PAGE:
‘One Lit­tle Song Can Change the World’

New al­bum most im­pres­sive yet for Kid Pan Al­ley

Rappahannock News - - COUN­TRY SIDE - By John Mc­caslin Rap­pa­han­nock News staff I wanna’ know what’s in your heart

“We see what kids are think­ing by what they want to write songs about,” ex­plains Kid Pan Al­ley founder and Tiger Val­ley res­i­dent Paul Reisler. “The topic that comes up the most is bul­ly­ing and re­spect.”

Chil­dren and adults alike will find them­selves lis­ten­ing in­tently to ev­ery word of Kid Pan Al­ley’s new al­bum, “One Lit­tle Song Can Change the World.” And for good rea­son.

Each of this unique al­bum’s 10 songs, writ­ten ex­clu­sively by chil­dren, de­liv­ers a much-needed les­son about bul­ly­ing and re­spect — re­spect for each other, the com­mu­nity, the en­vi­ron­ment, even a young song­writer’s dog (de­spite the serious na­ture of its mes­sage, one can’t help but smile while lis­ten­ing to the al­bum).

Sticks and stones may bruise my dog

But words will never hurt him He may be a mutt, have bad breath, too

But he’s my best friend and that’s more than you.

“We see what kids are think­ing by what they want to write songs about,” ex­plains Kid Pan Al­ley founder and Tiger Val­ley res­i­dent Paul Reisler. “The topic that comes up the most is bul­ly­ing and re­spect.”

He de­scribes the new al­bum, per­formed by the Grammy nom­i­nated Kid Pan Al­ley Band along with some amaz­ing world­class guest vo­cal­ists — in­clud­ing renowned folk singer Vance Gilbert and North­ern Vir­ginia’s own Jon Carroll of Star­land Vo­cal Band fame — is a col­lec­tion of “pow­er­ful songs about how we should treat each other.”

Songs that “speak of the dreams and as­pi­ra­tions of the chil­dren about how they want their world to be,” says Reisler, who launched na­tion­ally-rec­og­nized Kid Pan Al­ley right here in Rap­pa­han­nock County in 1999 (with the ac­ci­den­tal dis­cov­ery that kids make the great­est song co-writ­ers).

“It’s not adults writ­ing songs about how chil­dren should act,” Reisler con­tin­ues, “but rather a sur­pris­ingly so­phis­ti­cated world­view as seen through the eyes of chil­dren.”

Some­times we fight to be holy Some­times we fight to be free Some­times we fight be­cause we’re blinded by might

Let’s open our eyes and look in­side and fi­nally see

This isn’t Pearl Har­bor, this isn’t World War III

This is just a dis­agree­ment, and you dis­agree with me

“These are some of those songs that speak from the unique world­view of chil­dren — from what they feel, not what us adults think they should feel,” Reisler states.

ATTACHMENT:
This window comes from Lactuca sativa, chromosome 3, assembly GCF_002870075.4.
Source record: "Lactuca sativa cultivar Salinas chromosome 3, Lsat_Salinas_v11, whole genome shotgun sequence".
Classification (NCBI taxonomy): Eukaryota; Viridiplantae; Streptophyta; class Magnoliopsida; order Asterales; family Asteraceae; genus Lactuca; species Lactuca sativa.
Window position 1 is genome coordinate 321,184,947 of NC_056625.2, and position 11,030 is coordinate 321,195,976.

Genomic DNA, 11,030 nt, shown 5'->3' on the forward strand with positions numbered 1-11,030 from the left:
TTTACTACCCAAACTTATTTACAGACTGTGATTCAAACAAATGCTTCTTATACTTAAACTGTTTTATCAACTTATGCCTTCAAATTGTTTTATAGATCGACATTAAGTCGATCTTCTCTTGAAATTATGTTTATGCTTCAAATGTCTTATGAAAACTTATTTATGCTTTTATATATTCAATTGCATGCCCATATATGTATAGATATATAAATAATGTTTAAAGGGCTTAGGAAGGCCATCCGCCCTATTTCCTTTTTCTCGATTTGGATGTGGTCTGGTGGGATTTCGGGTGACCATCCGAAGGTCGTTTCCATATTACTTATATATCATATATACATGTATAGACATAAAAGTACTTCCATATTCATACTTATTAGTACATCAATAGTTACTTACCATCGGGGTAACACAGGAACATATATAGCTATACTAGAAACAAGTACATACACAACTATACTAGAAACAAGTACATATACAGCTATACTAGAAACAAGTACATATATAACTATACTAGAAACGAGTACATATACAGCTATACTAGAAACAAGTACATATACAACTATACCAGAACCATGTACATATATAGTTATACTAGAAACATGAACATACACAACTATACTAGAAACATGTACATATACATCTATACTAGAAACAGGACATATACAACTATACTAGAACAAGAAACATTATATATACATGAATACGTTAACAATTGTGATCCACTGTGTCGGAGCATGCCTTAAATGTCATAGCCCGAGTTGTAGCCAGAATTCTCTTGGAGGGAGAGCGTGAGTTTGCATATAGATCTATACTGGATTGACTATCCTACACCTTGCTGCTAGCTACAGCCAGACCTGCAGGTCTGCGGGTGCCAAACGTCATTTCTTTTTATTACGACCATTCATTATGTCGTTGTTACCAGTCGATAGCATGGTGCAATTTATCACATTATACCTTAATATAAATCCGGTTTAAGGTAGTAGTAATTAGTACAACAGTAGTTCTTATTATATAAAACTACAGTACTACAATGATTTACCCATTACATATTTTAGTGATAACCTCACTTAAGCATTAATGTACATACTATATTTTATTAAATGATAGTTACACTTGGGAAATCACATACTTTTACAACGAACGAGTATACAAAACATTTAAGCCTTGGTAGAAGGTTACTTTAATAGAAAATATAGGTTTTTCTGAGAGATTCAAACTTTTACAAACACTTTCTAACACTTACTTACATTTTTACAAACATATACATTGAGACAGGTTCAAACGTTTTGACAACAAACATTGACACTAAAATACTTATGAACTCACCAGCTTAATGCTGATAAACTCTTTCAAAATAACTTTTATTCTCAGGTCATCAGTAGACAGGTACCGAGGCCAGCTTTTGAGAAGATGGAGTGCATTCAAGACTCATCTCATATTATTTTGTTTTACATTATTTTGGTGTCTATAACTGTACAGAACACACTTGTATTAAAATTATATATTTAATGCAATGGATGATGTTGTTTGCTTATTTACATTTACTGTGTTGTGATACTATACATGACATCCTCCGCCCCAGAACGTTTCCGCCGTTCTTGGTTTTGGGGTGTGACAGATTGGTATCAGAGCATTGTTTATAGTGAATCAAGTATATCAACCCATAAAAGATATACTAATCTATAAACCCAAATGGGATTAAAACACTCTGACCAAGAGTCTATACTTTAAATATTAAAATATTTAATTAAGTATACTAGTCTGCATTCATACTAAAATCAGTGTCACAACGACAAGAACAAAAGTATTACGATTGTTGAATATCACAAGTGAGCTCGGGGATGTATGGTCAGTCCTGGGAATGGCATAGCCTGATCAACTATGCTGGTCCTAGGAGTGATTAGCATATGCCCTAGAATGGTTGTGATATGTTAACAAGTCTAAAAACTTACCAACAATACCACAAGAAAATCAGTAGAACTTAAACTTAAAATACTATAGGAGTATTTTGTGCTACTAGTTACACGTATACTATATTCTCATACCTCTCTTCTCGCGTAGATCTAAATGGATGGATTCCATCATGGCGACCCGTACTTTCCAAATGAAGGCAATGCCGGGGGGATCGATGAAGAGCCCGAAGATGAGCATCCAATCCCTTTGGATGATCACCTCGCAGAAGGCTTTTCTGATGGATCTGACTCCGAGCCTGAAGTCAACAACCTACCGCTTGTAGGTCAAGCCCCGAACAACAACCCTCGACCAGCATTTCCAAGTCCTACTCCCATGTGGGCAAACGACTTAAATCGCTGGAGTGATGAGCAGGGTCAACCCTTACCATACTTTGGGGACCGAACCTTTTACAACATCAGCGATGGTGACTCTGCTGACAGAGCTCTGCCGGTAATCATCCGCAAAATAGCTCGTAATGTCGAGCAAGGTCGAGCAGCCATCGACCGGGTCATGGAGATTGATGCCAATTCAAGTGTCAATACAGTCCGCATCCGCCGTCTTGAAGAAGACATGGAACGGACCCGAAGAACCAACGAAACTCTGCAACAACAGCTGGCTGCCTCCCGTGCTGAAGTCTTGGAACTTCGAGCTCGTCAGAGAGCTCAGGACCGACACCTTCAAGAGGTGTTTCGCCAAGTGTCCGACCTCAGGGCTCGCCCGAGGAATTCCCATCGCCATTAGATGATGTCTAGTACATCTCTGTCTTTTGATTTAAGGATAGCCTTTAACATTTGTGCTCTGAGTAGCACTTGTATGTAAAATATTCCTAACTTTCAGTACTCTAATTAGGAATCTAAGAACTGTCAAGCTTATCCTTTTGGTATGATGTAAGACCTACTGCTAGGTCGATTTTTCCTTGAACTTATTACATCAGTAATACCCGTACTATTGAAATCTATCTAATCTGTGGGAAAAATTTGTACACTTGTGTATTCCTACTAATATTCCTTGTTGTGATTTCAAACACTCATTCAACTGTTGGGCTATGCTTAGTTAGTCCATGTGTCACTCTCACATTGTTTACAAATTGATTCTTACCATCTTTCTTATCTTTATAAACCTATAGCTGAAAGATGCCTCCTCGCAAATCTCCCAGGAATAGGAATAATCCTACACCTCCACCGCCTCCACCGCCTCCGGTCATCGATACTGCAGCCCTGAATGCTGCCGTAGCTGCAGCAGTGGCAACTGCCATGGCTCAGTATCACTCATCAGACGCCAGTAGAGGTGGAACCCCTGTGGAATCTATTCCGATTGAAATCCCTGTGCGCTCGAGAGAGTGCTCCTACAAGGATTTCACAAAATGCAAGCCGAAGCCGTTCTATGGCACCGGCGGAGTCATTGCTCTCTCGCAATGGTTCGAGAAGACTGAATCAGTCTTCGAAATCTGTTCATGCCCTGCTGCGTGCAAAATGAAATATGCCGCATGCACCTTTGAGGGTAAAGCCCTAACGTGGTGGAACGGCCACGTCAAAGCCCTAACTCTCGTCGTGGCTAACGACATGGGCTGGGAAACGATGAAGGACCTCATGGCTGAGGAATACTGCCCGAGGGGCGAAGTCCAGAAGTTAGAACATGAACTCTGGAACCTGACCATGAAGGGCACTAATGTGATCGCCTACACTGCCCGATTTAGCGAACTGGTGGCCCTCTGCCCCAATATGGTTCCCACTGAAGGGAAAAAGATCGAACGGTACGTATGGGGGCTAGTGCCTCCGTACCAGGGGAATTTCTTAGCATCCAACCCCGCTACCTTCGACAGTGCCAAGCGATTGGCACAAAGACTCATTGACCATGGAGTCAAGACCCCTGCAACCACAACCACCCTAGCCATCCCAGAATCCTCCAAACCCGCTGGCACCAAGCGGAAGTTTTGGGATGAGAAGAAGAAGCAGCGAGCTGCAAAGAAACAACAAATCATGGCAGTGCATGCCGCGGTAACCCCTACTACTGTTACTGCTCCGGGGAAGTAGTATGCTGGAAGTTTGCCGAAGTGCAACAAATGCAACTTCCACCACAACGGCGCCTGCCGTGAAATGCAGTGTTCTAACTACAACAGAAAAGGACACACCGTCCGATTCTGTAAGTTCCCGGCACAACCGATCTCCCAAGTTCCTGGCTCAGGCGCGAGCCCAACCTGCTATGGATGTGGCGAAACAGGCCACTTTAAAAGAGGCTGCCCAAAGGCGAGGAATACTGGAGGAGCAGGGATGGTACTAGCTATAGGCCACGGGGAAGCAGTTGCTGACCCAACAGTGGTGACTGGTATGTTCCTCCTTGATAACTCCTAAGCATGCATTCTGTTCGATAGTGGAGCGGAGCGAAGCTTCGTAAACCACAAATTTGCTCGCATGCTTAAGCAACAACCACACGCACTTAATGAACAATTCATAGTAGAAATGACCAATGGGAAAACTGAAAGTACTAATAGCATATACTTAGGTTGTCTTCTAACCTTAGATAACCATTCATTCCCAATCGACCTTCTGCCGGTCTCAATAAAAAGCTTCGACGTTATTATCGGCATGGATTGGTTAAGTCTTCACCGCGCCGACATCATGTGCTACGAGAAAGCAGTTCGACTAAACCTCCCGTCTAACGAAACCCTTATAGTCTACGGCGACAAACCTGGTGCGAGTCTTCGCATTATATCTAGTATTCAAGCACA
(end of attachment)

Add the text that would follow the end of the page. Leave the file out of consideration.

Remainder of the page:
It’s not sur­pris­ing the al­bum in­cludes a song about racism, which reared its ugly head this past sum­mer very close to home in Char­lottes­ville. The song is sim­ply ti­tled “Skin,” and fea­tures back­ground vo­cals by 71-yearold Ysaye Barnwell, a cel­e­brated former mem­ber of the African Amer­i­can a cap­pella en­sem­ble Sweet Honey in the Rock.

Don’t mat­ter if your skin is light or dark

Don’t care where you live or what you wear

If you got corn­rows or bleached blond hair

I have a dream like Dr. King What he stood for made us think

All God’s chil­dren are just the same

With dif­fer­ent faces and dif­fer­ent names

Reisler says lyrics like these change the kids that write them and they mo­ti­vate the chil­dren that hear them. Which is what’s be­hind the al­bum’s ti­tle, “One Lit­tle Song Can Change the World.”

“We’ve all felt trans­formed by a great song at some time in our lives — the song that made us feel bet­ter on a bad day, the song that made us re­al­ize some­thing about our­selves or our world, that spe­cial song that gave us the courage to stand up for what was right,” Reisler states.

“All the songs on the very first Kid Pan Al­ley ‘Tidal Wave of Song’ were writ­ten with kids in Rap­pa­han­nock,” he adds. “That al­bum started a tidal wave of over 2,700 songs with over 50,000 chil­dren across the coun­try.”

On the new al­bum, Ms. Whar­ton’s class at Rap­pa­han­nock El­e­men­tary wrote “Wake Up,” a fas­ci­nat­ing song about not bul­ly­ing the en­vi­ron­ment with pol­lu­tion.

We cov­ered up the sun with all our pol­lu­tion

In our dark­est times, we need a good so­lu­tion

The seas are ris­ing, and glaciers are sink­ing

There’s a hole in the ozone — what were we think­ing?

Wake up, Mr. Sun. Wake up, ev­ery­one!

“There are songs that have in­spired great change through­out his­tory and songs that have changed us as in­di­vid­u­als,” Reisler re­calls. “There are the thou­sands of Kid Pan Al­ley songs that have changed the tens of thou­sands of chil­dren who wrote them and the hun­dreds of thou­sands of peo­ple who have heard them. We hope one of those lit­tle songs might help change the world for our chil­dren.”

Or, as he puts it an­other way: “May these songs help heal the wounds.”

Check out Kid Pan Al­ley’s new web­site — www.KidPanAl­ley.org — which has a link to pur­chase “One Lit­tle Song Can Change the World.” In ad­di­tion, the al­bum can be found in Wash­ing­ton at R.H. Bal­lard Gifts and Home Decor, in Sper­ryville at Ha­ley Fine Art, and in War­ren­ton at Drum & Strum Mu­sic Cen­ter.


Reisler launched na­tion­ally-rec­og­nized Kid Pan Al­ley in Rap­pa­han­nock County in 1999.

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